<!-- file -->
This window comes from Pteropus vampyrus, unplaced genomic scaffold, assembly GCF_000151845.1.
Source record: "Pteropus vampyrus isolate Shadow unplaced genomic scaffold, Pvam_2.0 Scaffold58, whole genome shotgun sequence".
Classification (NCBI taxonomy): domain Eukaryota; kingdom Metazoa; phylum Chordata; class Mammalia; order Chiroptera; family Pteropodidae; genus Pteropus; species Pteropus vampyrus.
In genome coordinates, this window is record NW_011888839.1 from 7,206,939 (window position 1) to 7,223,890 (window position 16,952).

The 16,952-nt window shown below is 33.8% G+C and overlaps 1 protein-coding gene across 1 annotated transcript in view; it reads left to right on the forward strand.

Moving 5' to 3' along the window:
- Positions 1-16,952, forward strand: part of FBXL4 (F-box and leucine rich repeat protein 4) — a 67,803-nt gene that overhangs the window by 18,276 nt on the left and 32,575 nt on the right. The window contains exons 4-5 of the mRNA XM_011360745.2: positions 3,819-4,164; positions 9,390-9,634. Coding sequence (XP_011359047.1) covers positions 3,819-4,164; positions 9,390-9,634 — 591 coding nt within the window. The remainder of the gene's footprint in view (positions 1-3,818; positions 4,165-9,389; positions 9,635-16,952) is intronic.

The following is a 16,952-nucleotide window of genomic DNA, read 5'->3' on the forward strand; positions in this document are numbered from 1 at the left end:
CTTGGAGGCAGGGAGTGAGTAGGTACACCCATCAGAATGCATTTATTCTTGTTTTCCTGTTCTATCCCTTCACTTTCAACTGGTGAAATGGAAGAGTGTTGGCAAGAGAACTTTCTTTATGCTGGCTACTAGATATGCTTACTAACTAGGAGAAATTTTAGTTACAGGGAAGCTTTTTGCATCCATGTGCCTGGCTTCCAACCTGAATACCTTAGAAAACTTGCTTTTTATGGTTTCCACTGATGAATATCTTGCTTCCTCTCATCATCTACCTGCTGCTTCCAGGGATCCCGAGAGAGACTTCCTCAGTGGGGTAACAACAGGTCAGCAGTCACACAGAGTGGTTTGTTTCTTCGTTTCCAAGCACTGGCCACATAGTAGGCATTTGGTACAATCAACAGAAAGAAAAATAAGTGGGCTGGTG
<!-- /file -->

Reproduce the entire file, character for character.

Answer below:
This window comes from Pteropus vampyrus, unplaced genomic scaffold, assembly GCF_000151845.1.
Source record: "Pteropus vampyrus isolate Shadow unplaced genomic scaffold, Pvam_2.0 Scaffold58, whole genome shotgun sequence".
Classification (NCBI taxonomy): domain Eukaryota; kingdom Metazoa; phylum Chordata; class Mammalia; order Chiroptera; family Pteropodidae; genus Pteropus; species Pteropus vampyrus.
In genome coordinates, this window is record NW_011888839.1 from 7,206,939 (window position 1) to 7,223,890 (window position 16,952).

The 16,952-nt window shown below is 33.8% G+C and overlaps 1 protein-coding gene across 1 annotated transcript in view; it reads left to right on the forward strand.

Moving 5' to 3' along the window:
- Positions 1-16,952, forward strand: part of FBXL4 (F-box and leucine rich repeat protein 4) — a 67,803-nt gene that overhangs the window by 18,276 nt on the left and 32,575 nt on the right. The window contains exons 4-5 of the mRNA XM_011360745.2: positions 3,819-4,164; positions 9,390-9,634. Coding sequence (XP_011359047.1) covers positions 3,819-4,164; positions 9,390-9,634 — 591 coding nt within the window. The remainder of the gene's footprint in view (positions 1-3,818; positions 4,165-9,389; positions 9,635-16,952) is intronic.

The following is a 16,952-nucleotide window of genomic DNA, read 5'->3' on the forward strand; positions in this document are numbered from 1 at the left end:
CTTGGAGGCAGGGAGTGAGTAGGTACACCCATCAGAATGCATTTATTCTTGTTTTCCTGTTCTATCCCTTCACTTTCAACTGGTGAAATGGAAGAGTGTTGGCAAGAGAACTTTCTTTATGCTGGCTACTAGATATGCTTACTAACTAGGAGAAATTTTAGTTACAGGGAAGCTTTTTGCATCCATGTGCCTGGCTTCCAACCTGAATACCTTAGAAAACTTGCTTTTTATGGTTTCCACTGATGAATATCTTGCTTCCTCTCATCATCTACCTGCTGCTTCCAGGGATCCCGAGAGAGACTTCCTCAGTGGGGTAACAACAGGTCAGCAGTCACACAGAGTGGTTTGTTTCTTCGTTTCCAAGCACTGGCCACATAGTAGGCATTTGGTACAATCAACAGAAAGAAAAATAAGTGGGCTGGTG